The House panel investigating the Jan. 6 Capitol insurrection voted Monday to recommend contempt charges against former White House chief of staff Mark Meadows as lawmakers revealed a series of frantic texts he received as the attack was underway.
The texts, provided by Meadows before he ceased cooperating with the committee, revealed that members of Congress, Fox News anchors and even President Donald Trump’s own son were urging Meadows to push Trump to act quickly to stop the siege by his supporters.
“We need an Oval address,” Donald Trump Jr. texted Meadows as his father’s supporters were breaking into the Capitol, sending lawmakers running for their lives and interrupting the certification of President Joe Biden’s victory. “He has to lead now. It has gone too far and gotten out of hand.”
Trump Jr. added, “He’s got to condemn this (expletive removed) ASAP.”
Republican Rep. Liz Cheney of Wyoming, the panel’s vice chairwoman, detailed the texts obtained by the committee as the panel voted to recommend the contempt charges against Meadows, who did not show up for a deposition last week after his lawyer said he would stop cooperating.
The panel voted 9-0 to recommend the contempt charges. The House is expected to vote Tuesday to refer the charges to the Justice Department, which will decide whether to prosecute the former Republican congressman.
Cheney said the texts show Trump’s “supreme dereliction” as he refused to strongly condemn the violence of his supporters, and also raise questions about whether he sought to obstruct the congressional certification through inaction.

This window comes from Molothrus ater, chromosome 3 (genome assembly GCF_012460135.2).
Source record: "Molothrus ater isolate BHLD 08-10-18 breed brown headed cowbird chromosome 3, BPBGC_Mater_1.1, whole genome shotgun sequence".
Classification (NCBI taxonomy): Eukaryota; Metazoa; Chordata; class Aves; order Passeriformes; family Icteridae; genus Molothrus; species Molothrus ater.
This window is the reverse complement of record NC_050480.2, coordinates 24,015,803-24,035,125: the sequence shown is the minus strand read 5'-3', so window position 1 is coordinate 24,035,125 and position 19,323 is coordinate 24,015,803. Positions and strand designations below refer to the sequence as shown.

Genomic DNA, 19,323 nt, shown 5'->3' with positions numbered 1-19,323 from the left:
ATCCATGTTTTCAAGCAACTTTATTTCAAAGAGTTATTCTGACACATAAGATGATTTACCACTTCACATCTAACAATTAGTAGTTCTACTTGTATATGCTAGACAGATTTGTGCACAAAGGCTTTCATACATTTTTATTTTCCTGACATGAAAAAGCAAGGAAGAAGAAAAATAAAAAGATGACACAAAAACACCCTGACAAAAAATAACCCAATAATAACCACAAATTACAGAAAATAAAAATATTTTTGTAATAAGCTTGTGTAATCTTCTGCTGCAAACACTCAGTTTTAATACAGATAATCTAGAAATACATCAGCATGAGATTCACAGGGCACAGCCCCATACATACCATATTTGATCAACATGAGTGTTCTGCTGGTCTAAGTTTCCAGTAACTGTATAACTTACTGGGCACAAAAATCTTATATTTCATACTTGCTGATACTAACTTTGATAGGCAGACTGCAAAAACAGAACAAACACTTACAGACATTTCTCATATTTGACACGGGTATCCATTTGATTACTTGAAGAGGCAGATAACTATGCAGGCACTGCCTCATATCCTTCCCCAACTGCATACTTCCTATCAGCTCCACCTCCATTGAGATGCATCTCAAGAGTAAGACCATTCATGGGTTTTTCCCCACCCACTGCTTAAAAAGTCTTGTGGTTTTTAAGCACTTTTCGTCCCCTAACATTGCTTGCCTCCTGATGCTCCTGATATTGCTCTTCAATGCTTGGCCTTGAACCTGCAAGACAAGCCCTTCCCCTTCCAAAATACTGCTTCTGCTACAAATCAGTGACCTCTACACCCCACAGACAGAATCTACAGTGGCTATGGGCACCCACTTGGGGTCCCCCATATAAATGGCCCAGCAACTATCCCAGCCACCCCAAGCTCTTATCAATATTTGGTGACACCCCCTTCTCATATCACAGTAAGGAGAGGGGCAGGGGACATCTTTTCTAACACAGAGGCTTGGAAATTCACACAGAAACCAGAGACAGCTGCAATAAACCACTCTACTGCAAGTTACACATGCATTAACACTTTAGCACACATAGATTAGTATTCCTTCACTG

“These texts leave no doubt,” Cheney said. “The White House knew exactly what was happening at the Capitol.”
The vote comes as the panel has already interviewed more than 300 witnesses, and subpoenaed more than 40 people, as it seeks to create the most comprehensive record yet of the lead-up to the insurrection and of the violent siege itself. The committee’s leaders have vowed to punish anyone who doesn’t comply, and the Justice Department has already indicted longtime Trump ally Steve Bannon after he defied his subpoena this fall.
“Whatever legacy he thought he left in the House, this is his legacy now,” committee Chairman Bennie Thompson, D-Miss., said of Meadows ahead of the vote. “His former colleagues singling him out for criminal prosecution because he wouldn’t answer questions about what he knows about a brutal attack on our democracy. That’s his legacy.”
In a Monday letter to Thompson, Meadows’ attorney George Terwilliger said the contempt vote would be “unjust” because Meadows was one of Trump’s top aides and all presidents should be afforded executive privilege to shield their private conversations. Meadows himself sued the panel, asking a court to invalidate two subpoenas that he says are “overly broad and unduly burdensome.”
Terwilliger noted that the contempt statute has been used infrequently over time and argued that a contempt referral of a senior presidential aide “would do great damage to the institution of the Presidency.”